In his integral approach, Sri Aurobindo never overlooked historical contributions in other fields of knowledge, and it is up to his followers to integrate the benefits and contributions of contemporary postmodern Western and Eastern psychology.It may be necessary that the integral views Sri Aurobindo once held have to be modified by his followers in the field of present-day knowledge. Ken Wilber’s current integral views may likewise soon be seen as naïve. That’s why further revision of both integral approaches is necessary for future application to each seeker’s unique life and circumstances.

In Sri Aurobindo’s yoga psychology we deal with subtle, flexible materials that exceed common physical science. Its field is wider than modern psychology, as it includes experiences beyond sense perception and beyond rationality; i.e., it uses subtler inner senses and intuitive perception to evaluate those experiences pertaining to higher states of consciousness. Through this direct psychological instrumentation, the seeker can arrive at certain data and results that can be equally verified by ‘sure data’ and by the results of other sadhaks, like Ken Wilber’s reconstructive science.
To test the validity of spiritual experience, Sri Aurobindo’s yoga psychology uses a method that is similar to Ken Wilber’s research methodology in the higher levels of consciousness. It requires a genuine knowledge through the accumulation of direct experience or apprehension of data (direct apprehension), an all-round actual practice (instrumental injunction), and an intuitive discrimination for its verification (communal confirmation or rejection). Any sadhak who is not prepared to go through the vast field of spiritual phenomena has to accept the guidance of the Guru until the seeker has accumulated sufficient experience and knowledge of the inner and higher subtle forces.

Ken Wilber does not want to mystify plain facts and he uses his quadrant model in order to explain his theory of everything without merely using a transcendental hypothesis. His comprehensive theory construction tries to unite all kinds of desperate facts together and his postmetaphysical approach has a necessary relation with the present facts of life. In the practice of spiritual discipline, the results of academic research go side by side with the results of the search for one’s inner being. However, ultimately, only Spirit (the depths of one’s inner being without objects, thoughts, space and time) is the evidence for Spirit.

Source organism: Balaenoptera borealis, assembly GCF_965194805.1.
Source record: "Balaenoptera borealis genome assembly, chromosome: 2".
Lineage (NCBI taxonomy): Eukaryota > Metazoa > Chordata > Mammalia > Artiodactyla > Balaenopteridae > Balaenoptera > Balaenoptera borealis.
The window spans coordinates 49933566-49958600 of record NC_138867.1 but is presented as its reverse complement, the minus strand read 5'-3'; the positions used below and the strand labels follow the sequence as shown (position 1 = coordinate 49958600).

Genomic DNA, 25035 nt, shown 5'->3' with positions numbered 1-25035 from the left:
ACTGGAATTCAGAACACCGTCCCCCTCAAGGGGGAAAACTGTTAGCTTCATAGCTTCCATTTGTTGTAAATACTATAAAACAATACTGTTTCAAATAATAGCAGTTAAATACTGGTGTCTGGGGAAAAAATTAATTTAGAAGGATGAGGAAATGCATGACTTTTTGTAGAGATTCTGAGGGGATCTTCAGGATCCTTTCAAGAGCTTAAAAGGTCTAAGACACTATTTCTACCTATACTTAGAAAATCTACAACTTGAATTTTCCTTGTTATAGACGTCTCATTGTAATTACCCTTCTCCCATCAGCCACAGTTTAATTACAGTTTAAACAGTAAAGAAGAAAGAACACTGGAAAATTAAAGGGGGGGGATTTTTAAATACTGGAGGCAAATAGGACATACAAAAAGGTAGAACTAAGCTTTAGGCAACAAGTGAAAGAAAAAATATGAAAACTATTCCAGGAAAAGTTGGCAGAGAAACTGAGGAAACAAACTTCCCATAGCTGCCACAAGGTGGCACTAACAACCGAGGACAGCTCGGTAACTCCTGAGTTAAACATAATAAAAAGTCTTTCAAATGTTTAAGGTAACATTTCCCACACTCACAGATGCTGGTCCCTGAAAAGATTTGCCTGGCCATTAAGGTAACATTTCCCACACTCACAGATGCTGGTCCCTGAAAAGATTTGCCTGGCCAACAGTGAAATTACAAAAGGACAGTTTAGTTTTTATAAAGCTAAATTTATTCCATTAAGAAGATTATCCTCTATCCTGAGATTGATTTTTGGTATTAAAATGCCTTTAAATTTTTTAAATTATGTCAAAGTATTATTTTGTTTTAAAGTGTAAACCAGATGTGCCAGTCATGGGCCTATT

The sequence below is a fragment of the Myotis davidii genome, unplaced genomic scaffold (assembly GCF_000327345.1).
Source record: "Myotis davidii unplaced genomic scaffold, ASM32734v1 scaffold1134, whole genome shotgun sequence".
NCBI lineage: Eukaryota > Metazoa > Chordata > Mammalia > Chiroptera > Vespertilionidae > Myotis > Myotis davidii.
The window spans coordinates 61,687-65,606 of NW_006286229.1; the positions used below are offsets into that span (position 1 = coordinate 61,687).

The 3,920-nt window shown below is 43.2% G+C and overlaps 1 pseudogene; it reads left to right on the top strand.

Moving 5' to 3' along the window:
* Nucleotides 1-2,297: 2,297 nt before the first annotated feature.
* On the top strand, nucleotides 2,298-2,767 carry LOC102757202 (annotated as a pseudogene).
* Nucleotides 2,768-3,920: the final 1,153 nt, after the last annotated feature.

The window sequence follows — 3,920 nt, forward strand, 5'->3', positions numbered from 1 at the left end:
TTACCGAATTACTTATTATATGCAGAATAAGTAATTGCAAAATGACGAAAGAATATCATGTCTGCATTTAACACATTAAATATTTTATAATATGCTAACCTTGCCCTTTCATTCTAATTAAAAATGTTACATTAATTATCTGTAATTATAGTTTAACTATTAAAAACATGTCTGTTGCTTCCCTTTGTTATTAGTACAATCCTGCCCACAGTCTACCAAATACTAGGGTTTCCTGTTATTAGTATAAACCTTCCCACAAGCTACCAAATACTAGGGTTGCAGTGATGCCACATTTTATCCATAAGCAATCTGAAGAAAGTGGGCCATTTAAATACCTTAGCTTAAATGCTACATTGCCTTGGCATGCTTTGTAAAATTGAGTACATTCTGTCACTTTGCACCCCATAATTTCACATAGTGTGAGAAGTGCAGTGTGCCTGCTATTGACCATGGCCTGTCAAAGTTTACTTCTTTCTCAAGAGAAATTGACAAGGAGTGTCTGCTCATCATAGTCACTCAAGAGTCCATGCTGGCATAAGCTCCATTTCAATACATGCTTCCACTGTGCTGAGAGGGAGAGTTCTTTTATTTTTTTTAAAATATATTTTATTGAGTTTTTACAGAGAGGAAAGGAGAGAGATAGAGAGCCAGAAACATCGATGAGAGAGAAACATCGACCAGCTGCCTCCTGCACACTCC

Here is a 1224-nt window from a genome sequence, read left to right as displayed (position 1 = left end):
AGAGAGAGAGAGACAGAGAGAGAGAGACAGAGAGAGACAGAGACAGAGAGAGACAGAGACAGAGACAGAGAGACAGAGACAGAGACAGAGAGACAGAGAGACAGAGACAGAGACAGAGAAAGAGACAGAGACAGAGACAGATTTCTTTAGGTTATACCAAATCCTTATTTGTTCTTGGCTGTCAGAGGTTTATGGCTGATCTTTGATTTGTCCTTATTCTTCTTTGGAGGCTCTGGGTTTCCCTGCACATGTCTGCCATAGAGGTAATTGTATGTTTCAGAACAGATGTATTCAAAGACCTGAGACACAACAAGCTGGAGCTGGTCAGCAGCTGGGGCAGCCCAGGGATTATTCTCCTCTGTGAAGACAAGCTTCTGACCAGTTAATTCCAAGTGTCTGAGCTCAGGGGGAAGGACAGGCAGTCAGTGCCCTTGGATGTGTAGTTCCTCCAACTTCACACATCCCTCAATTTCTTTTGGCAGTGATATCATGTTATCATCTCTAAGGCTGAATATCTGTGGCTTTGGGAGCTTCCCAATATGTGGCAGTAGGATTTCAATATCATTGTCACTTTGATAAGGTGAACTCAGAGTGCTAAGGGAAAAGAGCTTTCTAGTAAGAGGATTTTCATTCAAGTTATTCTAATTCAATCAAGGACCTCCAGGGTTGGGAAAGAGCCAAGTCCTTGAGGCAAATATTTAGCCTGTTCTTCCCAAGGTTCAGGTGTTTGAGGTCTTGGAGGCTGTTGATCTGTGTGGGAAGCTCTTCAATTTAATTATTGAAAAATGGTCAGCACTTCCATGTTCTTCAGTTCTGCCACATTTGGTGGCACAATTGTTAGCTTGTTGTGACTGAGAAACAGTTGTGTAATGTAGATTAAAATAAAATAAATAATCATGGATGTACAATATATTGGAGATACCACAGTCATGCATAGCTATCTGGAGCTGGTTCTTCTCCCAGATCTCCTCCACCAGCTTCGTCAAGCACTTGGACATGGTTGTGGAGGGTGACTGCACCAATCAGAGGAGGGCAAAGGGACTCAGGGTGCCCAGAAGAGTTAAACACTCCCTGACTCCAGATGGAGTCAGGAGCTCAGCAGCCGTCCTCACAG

Sri Aurobindo, like Ken Wilber, is not denying scientific development and the pragmatic truth which science offers to humanity. He preserves the truths of material science and its real utilities in the final harmony, although many of its existing forms have to be broken or left aside.
Sri Aurobindo, unlike Ken Wilber, attributed his spiritual achievements mainly to the practice of his integral yoga and not to the help of academic empirical research. His metaphysical vision is hardly based on the objective approach which is related to observable facts and sense experience. On the contrary, his subjective approach is more related to intuition, insight and introspection, which make his concept of man highly metaphysical and speculative for those people who are not able to move beyond the rational realm.

Aided by his overall spectrum model of human development, Ken Wilber’s approach is able to demonstrate the nature of a bona fide authentic spiritual movement. In his all quadrant-all level model all waves and streams of development, and states and types of consciousness, can be disclosed by reputable non-reductionistic researchers who are working with second- and third-tier conceptions.